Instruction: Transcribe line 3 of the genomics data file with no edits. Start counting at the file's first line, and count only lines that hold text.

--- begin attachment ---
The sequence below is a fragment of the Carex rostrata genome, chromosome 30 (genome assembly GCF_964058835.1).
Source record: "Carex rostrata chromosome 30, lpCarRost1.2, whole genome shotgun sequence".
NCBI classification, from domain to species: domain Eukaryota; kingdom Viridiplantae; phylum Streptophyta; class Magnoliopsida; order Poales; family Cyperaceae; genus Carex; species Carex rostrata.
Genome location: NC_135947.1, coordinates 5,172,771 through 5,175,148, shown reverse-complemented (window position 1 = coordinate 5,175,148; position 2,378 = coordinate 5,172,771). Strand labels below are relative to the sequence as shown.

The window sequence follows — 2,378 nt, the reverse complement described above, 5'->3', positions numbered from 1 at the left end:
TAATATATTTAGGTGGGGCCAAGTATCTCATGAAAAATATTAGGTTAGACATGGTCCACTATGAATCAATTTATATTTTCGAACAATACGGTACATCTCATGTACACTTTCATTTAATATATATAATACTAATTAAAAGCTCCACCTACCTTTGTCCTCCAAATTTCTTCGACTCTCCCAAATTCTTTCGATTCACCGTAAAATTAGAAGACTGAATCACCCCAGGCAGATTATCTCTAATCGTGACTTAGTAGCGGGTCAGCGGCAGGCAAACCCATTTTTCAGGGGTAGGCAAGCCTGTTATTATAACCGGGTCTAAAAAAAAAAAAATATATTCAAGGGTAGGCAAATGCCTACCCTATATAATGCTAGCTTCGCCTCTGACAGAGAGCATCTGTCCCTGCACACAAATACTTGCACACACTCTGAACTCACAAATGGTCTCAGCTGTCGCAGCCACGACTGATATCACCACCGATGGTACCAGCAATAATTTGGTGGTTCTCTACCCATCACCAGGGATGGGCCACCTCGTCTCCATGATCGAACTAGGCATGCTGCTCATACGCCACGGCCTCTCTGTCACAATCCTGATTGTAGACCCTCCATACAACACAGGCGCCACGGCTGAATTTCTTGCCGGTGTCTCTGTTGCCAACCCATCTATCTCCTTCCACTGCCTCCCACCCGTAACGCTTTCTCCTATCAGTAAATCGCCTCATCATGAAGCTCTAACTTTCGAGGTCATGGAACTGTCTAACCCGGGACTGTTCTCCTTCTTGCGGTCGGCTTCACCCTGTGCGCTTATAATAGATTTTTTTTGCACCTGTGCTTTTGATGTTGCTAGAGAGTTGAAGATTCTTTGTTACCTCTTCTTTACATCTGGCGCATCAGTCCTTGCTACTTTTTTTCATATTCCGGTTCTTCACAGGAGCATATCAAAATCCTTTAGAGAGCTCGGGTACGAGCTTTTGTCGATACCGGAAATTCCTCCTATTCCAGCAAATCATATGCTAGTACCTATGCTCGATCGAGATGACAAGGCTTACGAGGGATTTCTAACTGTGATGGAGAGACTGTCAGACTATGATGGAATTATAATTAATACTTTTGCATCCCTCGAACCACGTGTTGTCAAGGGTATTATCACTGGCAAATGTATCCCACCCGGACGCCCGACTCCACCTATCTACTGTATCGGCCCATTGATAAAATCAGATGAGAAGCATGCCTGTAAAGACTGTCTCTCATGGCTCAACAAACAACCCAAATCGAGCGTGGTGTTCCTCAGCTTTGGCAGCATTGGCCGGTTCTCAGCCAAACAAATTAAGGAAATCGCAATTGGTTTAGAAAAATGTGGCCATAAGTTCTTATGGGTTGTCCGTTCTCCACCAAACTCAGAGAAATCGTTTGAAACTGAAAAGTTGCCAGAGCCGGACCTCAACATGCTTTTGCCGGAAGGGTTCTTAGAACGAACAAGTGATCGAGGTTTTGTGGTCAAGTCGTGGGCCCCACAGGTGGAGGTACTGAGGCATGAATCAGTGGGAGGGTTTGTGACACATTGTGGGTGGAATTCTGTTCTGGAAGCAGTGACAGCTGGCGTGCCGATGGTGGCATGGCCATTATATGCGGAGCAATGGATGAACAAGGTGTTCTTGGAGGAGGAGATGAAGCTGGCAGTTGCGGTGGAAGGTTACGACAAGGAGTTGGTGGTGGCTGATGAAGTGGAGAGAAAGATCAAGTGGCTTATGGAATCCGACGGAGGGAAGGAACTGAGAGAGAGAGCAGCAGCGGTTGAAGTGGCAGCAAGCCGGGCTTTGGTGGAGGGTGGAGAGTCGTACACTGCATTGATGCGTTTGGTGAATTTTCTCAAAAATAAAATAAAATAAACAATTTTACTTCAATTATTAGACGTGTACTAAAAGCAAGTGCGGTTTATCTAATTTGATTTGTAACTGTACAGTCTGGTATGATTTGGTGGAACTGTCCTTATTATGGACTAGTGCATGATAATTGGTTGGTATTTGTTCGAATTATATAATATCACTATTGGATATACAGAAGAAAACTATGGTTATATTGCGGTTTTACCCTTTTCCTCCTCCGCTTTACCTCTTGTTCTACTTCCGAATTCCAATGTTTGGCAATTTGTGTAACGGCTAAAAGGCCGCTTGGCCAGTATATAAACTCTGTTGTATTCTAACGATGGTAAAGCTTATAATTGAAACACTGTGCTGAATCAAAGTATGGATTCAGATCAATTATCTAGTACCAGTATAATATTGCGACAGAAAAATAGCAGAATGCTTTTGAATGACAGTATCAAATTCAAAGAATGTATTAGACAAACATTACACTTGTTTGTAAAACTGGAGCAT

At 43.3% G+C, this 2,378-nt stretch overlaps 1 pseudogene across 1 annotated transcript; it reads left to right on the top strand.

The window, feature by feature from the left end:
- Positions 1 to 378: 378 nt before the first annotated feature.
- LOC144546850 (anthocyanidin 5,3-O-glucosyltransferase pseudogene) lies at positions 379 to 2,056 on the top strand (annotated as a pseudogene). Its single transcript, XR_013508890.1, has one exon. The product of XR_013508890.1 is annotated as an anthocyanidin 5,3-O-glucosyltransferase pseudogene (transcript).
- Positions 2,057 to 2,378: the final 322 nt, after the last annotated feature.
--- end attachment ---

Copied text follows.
NCBI classification, from domain to species: domain Eukaryota; kingdom Viridiplantae; phylum Streptophyta; class Magnoliopsida; order Poales; family Cyperaceae; genus Carex; species Carex rostrata.